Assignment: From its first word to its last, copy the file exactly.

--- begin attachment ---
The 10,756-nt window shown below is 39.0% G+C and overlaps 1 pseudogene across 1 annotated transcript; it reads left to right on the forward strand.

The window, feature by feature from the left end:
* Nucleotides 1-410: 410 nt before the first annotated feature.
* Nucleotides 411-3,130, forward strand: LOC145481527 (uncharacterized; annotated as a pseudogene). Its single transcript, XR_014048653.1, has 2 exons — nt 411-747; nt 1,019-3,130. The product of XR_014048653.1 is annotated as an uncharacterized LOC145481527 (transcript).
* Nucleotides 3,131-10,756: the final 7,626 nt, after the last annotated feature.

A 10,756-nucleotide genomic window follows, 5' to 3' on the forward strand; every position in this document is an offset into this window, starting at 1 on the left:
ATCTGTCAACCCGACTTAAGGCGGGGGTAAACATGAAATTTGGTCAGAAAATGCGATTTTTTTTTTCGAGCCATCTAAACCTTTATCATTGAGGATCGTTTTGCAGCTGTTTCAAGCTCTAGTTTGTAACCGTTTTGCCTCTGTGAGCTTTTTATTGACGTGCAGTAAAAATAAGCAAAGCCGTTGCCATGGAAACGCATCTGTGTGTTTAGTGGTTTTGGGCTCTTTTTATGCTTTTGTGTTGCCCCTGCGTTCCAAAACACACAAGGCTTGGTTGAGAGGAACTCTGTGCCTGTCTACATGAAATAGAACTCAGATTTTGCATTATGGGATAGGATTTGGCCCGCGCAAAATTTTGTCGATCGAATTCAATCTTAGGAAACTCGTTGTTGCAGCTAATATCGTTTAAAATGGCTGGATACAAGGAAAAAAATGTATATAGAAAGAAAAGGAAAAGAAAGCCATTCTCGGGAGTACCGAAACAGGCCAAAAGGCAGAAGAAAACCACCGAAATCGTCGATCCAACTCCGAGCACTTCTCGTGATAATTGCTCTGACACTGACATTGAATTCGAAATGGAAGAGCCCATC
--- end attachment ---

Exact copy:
The 10,756-nt window shown below is 39.0% G+C and overlaps 1 pseudogene across 1 annotated transcript; it reads left to right on the forward strand.

The window, feature by feature from the left end:
* Nucleotides 1-410: 410 nt before the first annotated feature.
* Nucleotides 411-3,130, forward strand: LOC145481527 (uncharacterized; annotated as a pseudogene). Its single transcript, XR_014048653.1, has 2 exons — nt 411-747; nt 1,019-3,130. The product of XR_014048653.1 is annotated as an uncharacterized LOC145481527 (transcript).
* Nucleotides 3,131-10,756: the final 7,626 nt, after the last annotated feature.

A 10,756-nucleotide genomic window follows, 5' to 3' on the forward strand; every position in this document is an offset into this window, starting at 1 on the left:
ATCTGTCAACCCGACTTAAGGCGGGGGTAAACATGAAATTTGGTCAGAAAATGCGATTTTTTTTTTCGAGCCATCTAAACCTTTATCATTGAGGATCGTTTTGCAGCTGTTTCAAGCTCTAGTTTGTAACCGTTTTGCCTCTGTGAGCTTTTTATTGACGTGCAGTAAAAATAAGCAAAGCCGTTGCCATGGAAACGCATCTGTGTGTTTAGTGGTTTTGGGCTCTTTTTATGCTTTTGTGTTGCCCCTGCGTTCCAAAACACACAAGGCTTGGTTGAGAGGAACTCTGTGCCTGTCTACATGAAATAGAACTCAGATTTTGCATTATGGGATAGGATTTGGCCCGCGCAAAATTTTGTCGATCGAATTCAATCTTAGGAAACTCGTTGTTGCAGCTAATATCGTTTAAAATGGCTGGATACAAGGAAAAAAATGTATATAGAAAGAAAAGGAAAAGAAAGCCATTCTCGGGAGTACCGAAACAGGCCAAAAGGCAGAAGAAAACCACCGAAATCGTCGATCCAACTCCGAGCACTTCTCGTGATAATTGCTCTGACACTGACATTGAATTCGAAATGGAAGAGCCCATC